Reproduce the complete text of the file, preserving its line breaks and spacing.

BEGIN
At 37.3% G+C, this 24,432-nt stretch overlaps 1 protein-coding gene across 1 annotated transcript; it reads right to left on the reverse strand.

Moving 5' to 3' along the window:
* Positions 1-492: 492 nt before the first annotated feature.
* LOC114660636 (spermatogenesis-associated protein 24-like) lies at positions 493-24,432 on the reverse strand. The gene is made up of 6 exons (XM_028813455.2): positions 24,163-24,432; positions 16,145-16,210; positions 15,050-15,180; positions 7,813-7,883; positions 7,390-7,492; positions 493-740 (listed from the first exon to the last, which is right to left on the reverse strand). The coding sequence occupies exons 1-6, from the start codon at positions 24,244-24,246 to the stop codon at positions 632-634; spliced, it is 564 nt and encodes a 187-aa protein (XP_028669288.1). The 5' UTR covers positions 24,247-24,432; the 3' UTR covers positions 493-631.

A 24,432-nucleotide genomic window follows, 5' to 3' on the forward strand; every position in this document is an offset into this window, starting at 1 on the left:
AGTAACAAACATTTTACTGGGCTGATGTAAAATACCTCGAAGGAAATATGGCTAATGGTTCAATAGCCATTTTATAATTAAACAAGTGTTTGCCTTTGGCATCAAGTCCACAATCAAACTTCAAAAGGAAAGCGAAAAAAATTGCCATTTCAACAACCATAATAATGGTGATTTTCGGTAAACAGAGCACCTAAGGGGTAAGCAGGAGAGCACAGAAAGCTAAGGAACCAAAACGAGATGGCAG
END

At 37.3% G+C, this 24,432-nt stretch overlaps 1 protein-coding gene across 1 annotated transcript; it reads right to left on the reverse strand.

Moving 5' to 3' along the window:
* Positions 1-492: 492 nt before the first annotated feature.
* LOC114660636 (spermatogenesis-associated protein 24-like) lies at positions 493-24,432 on the reverse strand. The gene is made up of 6 exons (XM_028813455.2): positions 24,163-24,432; positions 16,145-16,210; positions 15,050-15,180; positions 7,813-7,883; positions 7,390-7,492; positions 493-740 (listed from the first exon to the last, which is right to left on the reverse strand). The coding sequence occupies exons 1-6, from the start codon at positions 24,244-24,246 to the stop codon at positions 632-634; spliced, it is 564 nt and encodes a 187-aa protein (XP_028669288.1). The 5' UTR covers positions 24,247-24,432; the 3' UTR covers positions 493-631.

A 24,432-nucleotide genomic window follows, 5' to 3' on the forward strand; every position in this document is an offset into this window, starting at 1 on the left:
AGTAACAAACATTTTACTGGGCTGATGTAAAATACCTCGAAGGAAATATGGCTAATGGTTCAATAGCCATTTTATAATTAAACAAGTGTTTGCCTTTGGCATCAAGTCCACAATCAAACTTCAAAAGGAAAGCGAAAAAAATTGCCATTTCAACAACCATAATAATGGTGATTTTCGGTAAACAGAGCACCTAAGGGGTAAGCAGGAGAGCACAGAAAGCTAAGGAACCAAAACGAGATGGCAG